Economic theory says nothing about post industrial society as being a service economy no more than it says that it becomes an agrarian society. No society can become post indsutrial society. Each society must consume goods durable or not. It must consume food. It must consume to replace the broken items in your house, replace a house, replace a car... You can not have a service only economy as you can not export enough services to make up for the importation of durable goods, food and such. Concept of service economy is just plain wrong!! Service economy as a subset of overall econmy of a society is a reasonable concept. Service economy as the main component of society's overall economy is WRONG!

Really? What does economic theory say?

There were societies before the Industrial Revolution, you know.

Take a brief look at the composition of economic sectors of affluent countries then tell me about service industries and manufacturing.

OECD wrote:
With manufacturing slipping to less than 20% of GDP and the role of services rising to more than 70% in some OECD countries, services are seen as playing a principal role in economies.

http://www.oecd.org/dataoecd/10/33/2090561.pdf
Quote:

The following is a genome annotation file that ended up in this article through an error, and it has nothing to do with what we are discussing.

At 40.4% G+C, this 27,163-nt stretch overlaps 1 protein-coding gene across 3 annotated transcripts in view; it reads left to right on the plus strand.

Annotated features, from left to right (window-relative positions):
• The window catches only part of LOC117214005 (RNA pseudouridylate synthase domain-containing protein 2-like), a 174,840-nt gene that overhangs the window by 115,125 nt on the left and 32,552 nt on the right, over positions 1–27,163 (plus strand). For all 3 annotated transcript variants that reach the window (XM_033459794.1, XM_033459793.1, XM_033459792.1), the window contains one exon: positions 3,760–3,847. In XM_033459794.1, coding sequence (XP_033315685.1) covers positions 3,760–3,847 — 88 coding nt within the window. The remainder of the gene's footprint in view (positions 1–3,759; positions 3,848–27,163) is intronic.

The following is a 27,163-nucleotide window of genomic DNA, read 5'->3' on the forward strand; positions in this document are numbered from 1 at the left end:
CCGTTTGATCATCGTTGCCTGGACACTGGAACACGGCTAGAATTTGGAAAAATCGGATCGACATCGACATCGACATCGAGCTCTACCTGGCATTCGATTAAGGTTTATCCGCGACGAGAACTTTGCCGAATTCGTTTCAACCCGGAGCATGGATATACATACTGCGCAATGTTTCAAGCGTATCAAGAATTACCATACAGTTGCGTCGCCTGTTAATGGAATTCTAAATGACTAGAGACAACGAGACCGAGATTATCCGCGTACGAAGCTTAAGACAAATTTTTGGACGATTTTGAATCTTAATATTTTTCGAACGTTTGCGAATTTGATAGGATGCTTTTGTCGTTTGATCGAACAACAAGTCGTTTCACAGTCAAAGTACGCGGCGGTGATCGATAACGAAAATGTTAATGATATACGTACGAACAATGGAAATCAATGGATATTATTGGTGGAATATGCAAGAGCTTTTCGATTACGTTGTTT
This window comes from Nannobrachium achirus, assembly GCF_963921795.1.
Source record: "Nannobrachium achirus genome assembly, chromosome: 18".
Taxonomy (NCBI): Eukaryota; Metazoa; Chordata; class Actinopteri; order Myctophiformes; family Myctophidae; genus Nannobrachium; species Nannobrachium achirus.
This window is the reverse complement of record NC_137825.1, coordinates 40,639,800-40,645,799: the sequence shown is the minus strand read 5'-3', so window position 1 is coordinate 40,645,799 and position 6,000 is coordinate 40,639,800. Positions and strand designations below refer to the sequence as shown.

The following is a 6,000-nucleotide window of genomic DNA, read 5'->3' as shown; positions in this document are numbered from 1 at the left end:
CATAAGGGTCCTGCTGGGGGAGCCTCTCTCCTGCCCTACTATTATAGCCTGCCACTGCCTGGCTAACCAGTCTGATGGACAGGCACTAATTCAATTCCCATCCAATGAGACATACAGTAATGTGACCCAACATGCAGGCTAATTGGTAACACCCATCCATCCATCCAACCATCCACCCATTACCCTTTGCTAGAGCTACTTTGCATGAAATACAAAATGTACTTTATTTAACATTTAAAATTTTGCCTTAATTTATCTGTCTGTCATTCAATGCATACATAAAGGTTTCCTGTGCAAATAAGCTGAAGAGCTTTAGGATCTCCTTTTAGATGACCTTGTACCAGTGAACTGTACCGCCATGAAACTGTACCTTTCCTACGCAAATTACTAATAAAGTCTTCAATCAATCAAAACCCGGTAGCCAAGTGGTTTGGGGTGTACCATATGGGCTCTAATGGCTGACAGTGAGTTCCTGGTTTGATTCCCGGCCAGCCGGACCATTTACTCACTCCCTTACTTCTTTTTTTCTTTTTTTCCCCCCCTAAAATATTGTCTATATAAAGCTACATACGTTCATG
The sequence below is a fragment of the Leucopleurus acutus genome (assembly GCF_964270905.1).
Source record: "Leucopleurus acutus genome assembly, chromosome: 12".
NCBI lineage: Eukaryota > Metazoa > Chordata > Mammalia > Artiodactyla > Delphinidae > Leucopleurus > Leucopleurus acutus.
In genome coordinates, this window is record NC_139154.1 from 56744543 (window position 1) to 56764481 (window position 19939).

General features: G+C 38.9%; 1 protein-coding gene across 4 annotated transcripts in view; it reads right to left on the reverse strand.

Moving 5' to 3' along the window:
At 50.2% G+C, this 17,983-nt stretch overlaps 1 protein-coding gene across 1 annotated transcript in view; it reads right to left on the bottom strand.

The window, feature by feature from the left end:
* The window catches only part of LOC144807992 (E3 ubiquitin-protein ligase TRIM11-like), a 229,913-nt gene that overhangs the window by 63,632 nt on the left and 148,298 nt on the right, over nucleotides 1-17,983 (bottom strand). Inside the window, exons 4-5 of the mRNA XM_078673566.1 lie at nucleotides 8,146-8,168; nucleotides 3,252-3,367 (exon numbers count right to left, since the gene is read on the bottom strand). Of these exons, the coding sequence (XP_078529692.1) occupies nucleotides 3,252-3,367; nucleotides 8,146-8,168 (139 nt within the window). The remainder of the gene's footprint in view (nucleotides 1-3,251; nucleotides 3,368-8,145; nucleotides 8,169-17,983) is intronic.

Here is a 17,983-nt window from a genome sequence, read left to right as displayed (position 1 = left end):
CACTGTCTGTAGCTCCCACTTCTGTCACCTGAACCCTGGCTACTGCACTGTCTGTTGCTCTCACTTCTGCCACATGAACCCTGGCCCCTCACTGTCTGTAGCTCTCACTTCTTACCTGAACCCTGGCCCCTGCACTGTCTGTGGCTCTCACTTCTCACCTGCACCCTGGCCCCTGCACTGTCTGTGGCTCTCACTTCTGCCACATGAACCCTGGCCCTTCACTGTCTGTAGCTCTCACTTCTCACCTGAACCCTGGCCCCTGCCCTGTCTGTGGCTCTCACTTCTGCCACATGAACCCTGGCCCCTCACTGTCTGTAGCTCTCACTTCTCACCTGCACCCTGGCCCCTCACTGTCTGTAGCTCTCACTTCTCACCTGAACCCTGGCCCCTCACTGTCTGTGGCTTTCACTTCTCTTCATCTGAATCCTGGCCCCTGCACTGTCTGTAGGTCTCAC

as to the question of middle class? and why did it disappear? well that's a separate topic of why laissez-faire capitalism is inherently unstable resulting in mass concentration of wealth in hands of few. This is self evident.

 

Where in the world do you see “laissez-faire” capitalism?

 

 

 

smilingcat
Where is laissez-faire

Where is laissez-faire capitalism? well that's pretty simple. Deruglation without much control. Banking and trading for one has become pretty much free for all. Vegas style gambling on steroids. And if tea party had their way, no EPA, no FDA food inspection, no ... So we are getting closer to it. And just because a rule is on the books, often the rule is ignored. Like whatever happened to controlling the crude speculation and it had to be limited. No one has been prosecuted for that violation (everyone does it as far as I can tell. I don't trade commodities. Just bad form.)

As for OECD becoming 70% service economy lets see, Italy is in the toilet big time ready to implode. Spain has 20% unemployment (I'm sure the real figure is much higher just like US). And their economy is on the verge of point of no return/going over the cliff where they will be at a point where they will not be able to service their debt. You go to Spain and it has turned into mostly service. Manufacturing in Spain has literally disappeared... Portugal was never a manufacturing powerhouse. and it too is part of the PIGS problem. They are all getting roasted.